CD Review of Sign of the Times / Take Cover by Queensryche
Queensryche:
Sign of the Times:
The Best Of Queensryche / Take Cover

Reviewed by R. David Smola

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Queensryche:
Sign of the Times:
The Best Of Queensryche

starstarstarstarhalf star
Label: Capitol
Released: 2007
Buy from Amazon.com
Buy your copy from
Amazon.com
 


Queensryche:
Take Cover

starstarno starno starno star
Label: Rhino
Released: 2007
Buy from Amazon.com
Buy your copy from
Amazon.com
 

Q
ueensryche is a rock band with intelligence. From their self-titled EP, released in 1983, through 2006’s Operation: Mindcrime II, they have consistently released music that can rattle your teeth as much as provoke you to think. Their records are concept-heavy, usually exploring common themes throughout the entire album. Queensryche records are created to be listened to in their entirety, so I was pleasantly surprised, when listening to The Best Of, by how well the individual material holds up. “Jet City Woman,” “Eyes of A Stranger,” and “Empire” are big, hooky metal anthems that require maximum volume – not to mention every last throat muscle of any listener who wants to try and accompany Geoff Tate as he reaches places very few can visit vocally.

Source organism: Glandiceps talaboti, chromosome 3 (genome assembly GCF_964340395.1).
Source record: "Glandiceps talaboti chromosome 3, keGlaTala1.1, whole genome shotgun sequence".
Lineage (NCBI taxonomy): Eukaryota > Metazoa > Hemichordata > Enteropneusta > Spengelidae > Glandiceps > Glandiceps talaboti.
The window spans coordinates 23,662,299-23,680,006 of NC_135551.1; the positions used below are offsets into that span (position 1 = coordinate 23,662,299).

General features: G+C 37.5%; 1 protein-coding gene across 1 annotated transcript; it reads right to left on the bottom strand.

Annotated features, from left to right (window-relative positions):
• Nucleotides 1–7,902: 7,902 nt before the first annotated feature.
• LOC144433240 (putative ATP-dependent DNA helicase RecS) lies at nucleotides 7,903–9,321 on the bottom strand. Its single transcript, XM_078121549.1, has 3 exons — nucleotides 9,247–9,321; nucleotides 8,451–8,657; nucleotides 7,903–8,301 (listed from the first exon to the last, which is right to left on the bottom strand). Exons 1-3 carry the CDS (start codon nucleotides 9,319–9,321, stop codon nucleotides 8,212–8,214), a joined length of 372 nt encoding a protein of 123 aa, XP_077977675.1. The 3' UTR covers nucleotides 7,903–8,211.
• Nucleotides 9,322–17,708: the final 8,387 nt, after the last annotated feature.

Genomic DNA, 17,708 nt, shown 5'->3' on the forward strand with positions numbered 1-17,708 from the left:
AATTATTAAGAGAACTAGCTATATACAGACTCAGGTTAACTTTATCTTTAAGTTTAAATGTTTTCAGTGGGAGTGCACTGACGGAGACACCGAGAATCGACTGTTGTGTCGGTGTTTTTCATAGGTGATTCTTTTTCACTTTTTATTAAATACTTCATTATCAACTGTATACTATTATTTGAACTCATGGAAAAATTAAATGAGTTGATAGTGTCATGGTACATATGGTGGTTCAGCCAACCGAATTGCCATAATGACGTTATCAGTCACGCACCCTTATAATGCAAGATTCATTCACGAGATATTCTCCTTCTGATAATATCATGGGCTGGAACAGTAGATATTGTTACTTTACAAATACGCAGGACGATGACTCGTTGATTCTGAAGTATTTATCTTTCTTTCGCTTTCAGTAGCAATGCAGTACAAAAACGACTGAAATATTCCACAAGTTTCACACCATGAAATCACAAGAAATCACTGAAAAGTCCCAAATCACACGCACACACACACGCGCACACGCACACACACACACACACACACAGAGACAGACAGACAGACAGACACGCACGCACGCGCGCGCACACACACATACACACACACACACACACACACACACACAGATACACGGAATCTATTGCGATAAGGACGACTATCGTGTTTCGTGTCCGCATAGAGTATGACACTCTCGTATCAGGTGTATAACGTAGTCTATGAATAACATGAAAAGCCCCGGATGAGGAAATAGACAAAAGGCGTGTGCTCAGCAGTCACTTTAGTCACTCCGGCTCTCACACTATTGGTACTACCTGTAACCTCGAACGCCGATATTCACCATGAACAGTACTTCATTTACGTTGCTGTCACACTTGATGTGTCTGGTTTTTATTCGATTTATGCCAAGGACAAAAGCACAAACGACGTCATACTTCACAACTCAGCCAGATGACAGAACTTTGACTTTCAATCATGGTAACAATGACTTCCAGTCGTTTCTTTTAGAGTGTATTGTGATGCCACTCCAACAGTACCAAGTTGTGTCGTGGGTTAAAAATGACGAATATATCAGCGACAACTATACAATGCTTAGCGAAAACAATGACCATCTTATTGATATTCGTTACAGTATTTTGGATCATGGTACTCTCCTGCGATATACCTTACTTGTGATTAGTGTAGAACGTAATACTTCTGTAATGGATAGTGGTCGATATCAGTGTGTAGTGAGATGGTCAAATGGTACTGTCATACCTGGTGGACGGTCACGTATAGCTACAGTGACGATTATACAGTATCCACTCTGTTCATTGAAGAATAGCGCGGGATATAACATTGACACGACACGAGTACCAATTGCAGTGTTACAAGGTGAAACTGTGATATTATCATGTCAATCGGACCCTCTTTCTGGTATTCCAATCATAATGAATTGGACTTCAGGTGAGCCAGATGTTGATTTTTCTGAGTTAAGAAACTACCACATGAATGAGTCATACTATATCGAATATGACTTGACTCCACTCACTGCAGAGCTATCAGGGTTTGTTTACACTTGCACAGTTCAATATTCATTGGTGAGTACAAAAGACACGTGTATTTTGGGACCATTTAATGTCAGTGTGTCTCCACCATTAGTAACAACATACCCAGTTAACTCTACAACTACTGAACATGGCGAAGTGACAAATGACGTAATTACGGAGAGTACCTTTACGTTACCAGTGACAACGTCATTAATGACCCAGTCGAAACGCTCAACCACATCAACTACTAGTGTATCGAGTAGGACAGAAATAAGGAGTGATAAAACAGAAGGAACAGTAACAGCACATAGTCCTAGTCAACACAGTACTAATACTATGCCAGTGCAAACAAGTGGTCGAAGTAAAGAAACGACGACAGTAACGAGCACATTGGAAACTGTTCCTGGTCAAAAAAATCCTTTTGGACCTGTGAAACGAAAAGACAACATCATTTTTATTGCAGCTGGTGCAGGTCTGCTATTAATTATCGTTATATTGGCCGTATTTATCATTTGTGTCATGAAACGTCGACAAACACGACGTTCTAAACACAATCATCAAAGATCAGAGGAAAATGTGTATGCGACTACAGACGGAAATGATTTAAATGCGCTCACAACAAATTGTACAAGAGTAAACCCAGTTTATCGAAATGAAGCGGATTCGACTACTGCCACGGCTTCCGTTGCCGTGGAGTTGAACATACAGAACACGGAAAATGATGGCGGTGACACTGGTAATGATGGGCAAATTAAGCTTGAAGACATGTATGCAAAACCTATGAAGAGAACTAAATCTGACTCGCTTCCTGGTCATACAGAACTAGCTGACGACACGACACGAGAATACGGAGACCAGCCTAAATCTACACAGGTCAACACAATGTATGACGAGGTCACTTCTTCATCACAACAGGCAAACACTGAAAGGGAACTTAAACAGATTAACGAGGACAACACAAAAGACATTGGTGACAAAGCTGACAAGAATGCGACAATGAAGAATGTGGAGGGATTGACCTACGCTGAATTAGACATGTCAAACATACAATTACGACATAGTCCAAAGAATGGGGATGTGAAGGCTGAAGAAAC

Sign is a 17-track retrospective that summarizes the band’s material succinctly. The collection clearly documents their evolution from a unit strongly influenced by the British wave of heavy metal (“Lady Wore Black”) to a band carving out their own brand (“Another Rainy Night”) of tasty hard rock this. The collection grabs songs from the group’s entire history and emphasizes the early work. Sadly, 2003’s Tribe (Tribe Review) is completely ignored, and only one song from (II Review) is included on this collection. “The Chase,” the duet between Tate and Ronnie James Dio, is a glaring omission. Those are two records which deserve a bit more representation on this album, even though they were produced after the bands commercial apex. With that said, this is an excellent introduction to the band for the uninitiated and a good selection of the more popular material for the collector.

The results for Take Cover are not as positive. The road to hell is paved with good intentions, and this collection of covers isn’t horrible, but it isn’t good either. After a live record and the sequel to Operation Mindcrime, the boys decided to pay tribute to those they admire. Making a covers record is all the rage these days; Tesla (Real to Reel Vol. I), and Shaw/Blades (Influence) are two of the most recent acts to take a slap at it. The Queensryche sound doesn’t necessarily mesh with the material selected here. Tate has a powerful and distinctive voice, and as interesting as it might seem for him to sing Italian Opera, that doesn’t mean the reality (“Odissea”) is going to be worth the effort. “Red Rain” and “Synchronicity II” are just not up to snuff, and bad fits for the band besides. They sound strongest on the Dio-era Sabbath cover of “Neon Nights” and the edgy live version of “Bullet From the Sky.” In fact, I liked that a lot and would recommend you purchase that from an MP3 download service. The rest of it you can skip.

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